I would definitely recommend grabbing this book for yourself and going through the scales and, once you're comfortable, the arpeggios. It's an essential book in my opinion.
Otherwise, I would recommend going through the Alfred books at least to the middle/end of Book 2. Once there, I found I was ready to move on to some classical pieces.
This book is an essential for getting the scales, chords, and arpeggios in all 24 keys (including all forms of minor). You should just work your way up in order.
When I say "know your 4 note chords", I'm basically just saying that being somewhat familiar with the chords and their inversions will help tremendously because Anime piano arrangements often just consist of a combination of 4 note chords, arpeggios (based on those chords!), and octaves. So if you recognize those chords when you see them, the fingering will come a lot easier and the progressions will become clear, making the whole process a lot easier.
That's one other thing I forgot to mention: I'd recommend working on your octave technique. Speed, flexibility, etc.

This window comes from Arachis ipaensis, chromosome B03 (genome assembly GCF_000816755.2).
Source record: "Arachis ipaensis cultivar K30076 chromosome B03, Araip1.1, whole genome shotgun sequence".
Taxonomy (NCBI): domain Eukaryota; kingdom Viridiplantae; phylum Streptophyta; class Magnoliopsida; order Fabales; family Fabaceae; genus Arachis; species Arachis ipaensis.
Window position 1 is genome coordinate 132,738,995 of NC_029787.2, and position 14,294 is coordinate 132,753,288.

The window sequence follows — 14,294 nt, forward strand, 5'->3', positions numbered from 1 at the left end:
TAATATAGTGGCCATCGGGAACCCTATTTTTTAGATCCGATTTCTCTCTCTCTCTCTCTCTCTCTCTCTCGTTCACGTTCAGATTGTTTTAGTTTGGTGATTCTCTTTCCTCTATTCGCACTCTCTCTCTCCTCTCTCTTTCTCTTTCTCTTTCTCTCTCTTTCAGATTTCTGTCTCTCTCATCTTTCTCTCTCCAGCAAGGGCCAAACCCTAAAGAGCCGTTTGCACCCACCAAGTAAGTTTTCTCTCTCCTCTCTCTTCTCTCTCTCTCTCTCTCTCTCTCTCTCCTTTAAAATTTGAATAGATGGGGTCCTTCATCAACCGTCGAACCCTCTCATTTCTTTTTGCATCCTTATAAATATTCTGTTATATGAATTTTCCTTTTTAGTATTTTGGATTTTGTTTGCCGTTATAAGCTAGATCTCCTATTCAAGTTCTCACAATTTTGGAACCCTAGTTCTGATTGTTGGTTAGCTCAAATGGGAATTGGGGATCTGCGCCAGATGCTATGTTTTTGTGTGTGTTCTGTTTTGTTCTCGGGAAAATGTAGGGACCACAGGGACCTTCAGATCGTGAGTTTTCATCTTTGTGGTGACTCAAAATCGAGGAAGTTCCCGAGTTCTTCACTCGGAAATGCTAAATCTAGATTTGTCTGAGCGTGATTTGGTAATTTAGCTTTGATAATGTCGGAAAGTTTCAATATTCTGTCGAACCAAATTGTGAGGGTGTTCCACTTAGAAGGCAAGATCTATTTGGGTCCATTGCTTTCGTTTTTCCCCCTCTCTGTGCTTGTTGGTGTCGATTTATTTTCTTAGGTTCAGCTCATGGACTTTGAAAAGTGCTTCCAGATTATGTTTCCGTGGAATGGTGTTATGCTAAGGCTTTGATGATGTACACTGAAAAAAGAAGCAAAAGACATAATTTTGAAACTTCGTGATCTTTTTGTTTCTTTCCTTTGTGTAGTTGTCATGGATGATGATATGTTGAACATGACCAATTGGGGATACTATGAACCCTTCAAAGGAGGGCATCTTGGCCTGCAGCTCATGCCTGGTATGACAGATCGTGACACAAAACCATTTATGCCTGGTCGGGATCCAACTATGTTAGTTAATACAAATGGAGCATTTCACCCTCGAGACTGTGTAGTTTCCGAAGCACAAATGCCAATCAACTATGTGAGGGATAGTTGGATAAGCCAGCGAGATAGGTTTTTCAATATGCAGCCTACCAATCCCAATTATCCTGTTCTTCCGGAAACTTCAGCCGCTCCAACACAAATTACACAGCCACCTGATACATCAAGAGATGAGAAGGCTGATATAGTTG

First off, for you wanting to print off all of the scales, cadences, etc -- that sounds like more effort than it's worth. Personally, I bought this book and I know many others that have it. I'd recommend checking it out, it's cheap and I've had it for a few years now.
In regards to your routine, it's about exactly what I have, so I think it's pretty good. I have slightly more weight to technique over sight reading (probably 20 minutes of technique stuff and 15 minutes of sight reading) but that's just a matter of personal preference.
An additional resource I recommend to people for sight reading is this set of sight reading exercises. I saw that u/yeargdribble recommended them, got them myself and they've helped my sight reading exponentially.
Doing daily scales and arpeggios from a book is a pretty high priority really.
This book is good:
I work for a university music library. Our piano professors use this book (similar to the one you link): https://smile.amazon.com/Complete-Scales-Chords-Arpeggios-Cadences/dp/0739003682
It has a super handy chart at the end with just the fingering numbers for each scale. I used a similar chart as a piano major many years ago.